Finally, put in place an education process, through the USCCB, to enable all ecclesial leadership—ordained and lay—to live a life of ministry and/or celibacy with more authenticity and self-acceptance. Currently, gay and bisexual priests and bishops, for the most part, are quietly closeted, even amongst themselves.

This sort of leadership can reap significant benefits for the Roman Catholic Church, both tangible and intangible:

First, bishops will finally be able to effectively demonstrate pastoral care and relevance to LGBT persons and all those with whom they relate and associate. Many members of the flock, the people of God, are LGBT. They are a part of families, and many of them worship as Catholics. And, of course, many of them have left the Church. This is an opportunity to exercise care and leadership and sensitivity.

Second, understanding LGBT persons and respecting their identities facilitates sensitivity when speaking about issues, concerns, and hopes—whether it applies to the Church or society. In theological terms, it manifests the love of God.

Third, it strengthens episcopal credibility. Ordained and professional ecclesial leaders will better respect bishops, and seek them out for guidance on how to better care for, speak about, and minister to LGBT persons—and how that translates into a holistic ministry for the full people of God.

Even in the absence of doctrinal change, promoting understanding, sensitivity, and proper language, are acts of profound ministry. Through them, all of us become more inclusive, understanding, and respectful—even if we don’t always agree on issues or teachings.

My purpose is to be of service to the Church on this issue. There is a unique opportunity here given the events that are shaping people’s lives in the Church and throughout the nation. The right and responsible thing to do, as an act of leadership, is to understand LGBT persons, and to use language that respects them by listening and seeking to understand the joys and challenges they face in their lives. Everyone benefits, and face of God is experienced more deeply.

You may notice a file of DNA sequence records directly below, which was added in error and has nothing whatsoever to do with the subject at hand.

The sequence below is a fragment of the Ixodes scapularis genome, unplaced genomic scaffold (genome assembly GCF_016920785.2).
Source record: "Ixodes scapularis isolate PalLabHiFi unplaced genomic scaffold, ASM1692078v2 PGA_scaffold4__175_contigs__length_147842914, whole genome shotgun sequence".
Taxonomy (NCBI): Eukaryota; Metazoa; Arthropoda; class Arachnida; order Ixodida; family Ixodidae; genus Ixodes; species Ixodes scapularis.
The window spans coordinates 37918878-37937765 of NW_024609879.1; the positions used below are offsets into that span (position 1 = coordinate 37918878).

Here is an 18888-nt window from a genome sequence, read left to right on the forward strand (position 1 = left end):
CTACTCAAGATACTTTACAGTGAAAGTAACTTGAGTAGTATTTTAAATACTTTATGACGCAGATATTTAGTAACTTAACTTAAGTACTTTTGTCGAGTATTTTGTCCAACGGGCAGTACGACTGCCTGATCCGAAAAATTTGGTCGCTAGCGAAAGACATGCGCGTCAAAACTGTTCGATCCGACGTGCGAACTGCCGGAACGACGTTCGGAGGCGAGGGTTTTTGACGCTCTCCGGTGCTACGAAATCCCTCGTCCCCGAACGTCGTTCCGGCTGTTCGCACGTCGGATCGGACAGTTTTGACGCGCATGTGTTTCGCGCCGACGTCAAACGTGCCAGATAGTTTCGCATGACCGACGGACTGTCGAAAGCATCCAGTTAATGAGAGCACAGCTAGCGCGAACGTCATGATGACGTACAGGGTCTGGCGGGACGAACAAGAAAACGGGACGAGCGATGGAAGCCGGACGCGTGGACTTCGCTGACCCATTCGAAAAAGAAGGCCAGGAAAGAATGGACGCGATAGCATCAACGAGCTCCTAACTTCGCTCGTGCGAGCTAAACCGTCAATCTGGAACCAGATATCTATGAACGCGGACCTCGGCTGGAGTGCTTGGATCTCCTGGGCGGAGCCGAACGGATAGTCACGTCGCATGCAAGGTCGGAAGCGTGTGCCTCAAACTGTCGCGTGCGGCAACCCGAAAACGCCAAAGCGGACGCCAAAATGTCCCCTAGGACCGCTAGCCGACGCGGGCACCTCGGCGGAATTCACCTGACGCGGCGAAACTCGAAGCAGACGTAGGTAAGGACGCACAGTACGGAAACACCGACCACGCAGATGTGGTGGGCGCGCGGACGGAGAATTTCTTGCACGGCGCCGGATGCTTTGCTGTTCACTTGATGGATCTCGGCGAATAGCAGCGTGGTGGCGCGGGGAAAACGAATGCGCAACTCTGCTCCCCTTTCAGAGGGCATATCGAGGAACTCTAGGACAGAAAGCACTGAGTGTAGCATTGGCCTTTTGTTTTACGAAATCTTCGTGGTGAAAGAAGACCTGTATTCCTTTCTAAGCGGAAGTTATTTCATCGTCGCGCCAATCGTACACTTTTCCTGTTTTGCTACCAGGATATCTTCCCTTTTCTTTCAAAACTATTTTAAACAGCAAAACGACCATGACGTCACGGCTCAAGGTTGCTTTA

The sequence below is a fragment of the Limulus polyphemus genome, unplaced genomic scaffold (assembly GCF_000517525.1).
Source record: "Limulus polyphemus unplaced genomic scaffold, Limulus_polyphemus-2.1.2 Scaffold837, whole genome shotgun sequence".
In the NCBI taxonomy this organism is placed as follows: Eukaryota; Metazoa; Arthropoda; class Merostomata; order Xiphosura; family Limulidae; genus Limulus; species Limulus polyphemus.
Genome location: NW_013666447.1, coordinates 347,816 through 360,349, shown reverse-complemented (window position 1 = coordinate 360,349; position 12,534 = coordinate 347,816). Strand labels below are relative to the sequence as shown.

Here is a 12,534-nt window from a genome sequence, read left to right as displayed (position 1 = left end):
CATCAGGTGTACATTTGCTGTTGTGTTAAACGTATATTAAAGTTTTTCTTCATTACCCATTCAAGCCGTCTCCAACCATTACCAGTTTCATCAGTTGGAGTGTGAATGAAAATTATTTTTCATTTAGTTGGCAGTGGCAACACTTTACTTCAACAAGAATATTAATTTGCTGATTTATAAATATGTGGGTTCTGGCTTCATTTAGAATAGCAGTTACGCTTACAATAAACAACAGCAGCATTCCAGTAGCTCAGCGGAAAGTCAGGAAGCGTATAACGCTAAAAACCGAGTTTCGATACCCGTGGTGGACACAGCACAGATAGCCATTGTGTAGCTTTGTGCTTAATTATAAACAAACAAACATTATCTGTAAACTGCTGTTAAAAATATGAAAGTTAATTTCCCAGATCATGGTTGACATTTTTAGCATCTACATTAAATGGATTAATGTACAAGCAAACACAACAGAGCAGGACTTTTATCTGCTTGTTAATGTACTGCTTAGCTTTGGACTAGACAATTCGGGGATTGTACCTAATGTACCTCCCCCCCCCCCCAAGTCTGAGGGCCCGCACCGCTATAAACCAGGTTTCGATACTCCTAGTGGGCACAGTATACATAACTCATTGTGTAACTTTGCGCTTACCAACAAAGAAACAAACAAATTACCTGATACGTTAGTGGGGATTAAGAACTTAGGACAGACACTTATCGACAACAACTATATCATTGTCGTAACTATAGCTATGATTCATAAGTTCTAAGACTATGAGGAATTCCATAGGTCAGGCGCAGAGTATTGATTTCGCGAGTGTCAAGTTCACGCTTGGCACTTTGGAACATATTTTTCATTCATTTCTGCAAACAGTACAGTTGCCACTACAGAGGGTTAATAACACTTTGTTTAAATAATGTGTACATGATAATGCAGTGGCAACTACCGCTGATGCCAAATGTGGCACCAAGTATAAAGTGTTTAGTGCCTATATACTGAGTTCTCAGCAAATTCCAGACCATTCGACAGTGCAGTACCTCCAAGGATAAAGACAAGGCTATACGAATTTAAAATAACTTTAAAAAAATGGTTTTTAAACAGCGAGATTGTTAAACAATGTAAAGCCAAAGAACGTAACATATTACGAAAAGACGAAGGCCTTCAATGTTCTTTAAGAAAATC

Complete Article HERE!

Pope Francis dumps 2 more bishops as housecleaning continues


Pope Francis has accepted the resignation of a Mexican bishop who reportedly shielded a priest accused of sexually molesting an 11-year-old boy, and on Wednesday (July 15) the Vatican announced that a Brazilian archbishop who spent $600,000 on renovations to his home and offices had been dismissed.

The moves are the latest signs that Francis is pursuing a hierarchical housecleaning that aims to address the heart of the clergy sex abuse scandal — accountability for bishops — while also removing prelates who don’t reflect the humble and simple lifestyle he says is key to promoting the gospel.

Bishop Gonzalo Galvan Castillo
Bishop Gonzalo Galvan Castillo

Both Bishop Gonzalo Galvan Castillo, 64, of the Diocese of Autlan in Mexico, and Archbishop Antonio Carlos Altieri, 63, of the Archdiocese of Passo Fundo, Brazil, were well under the canonical retirement age of 75.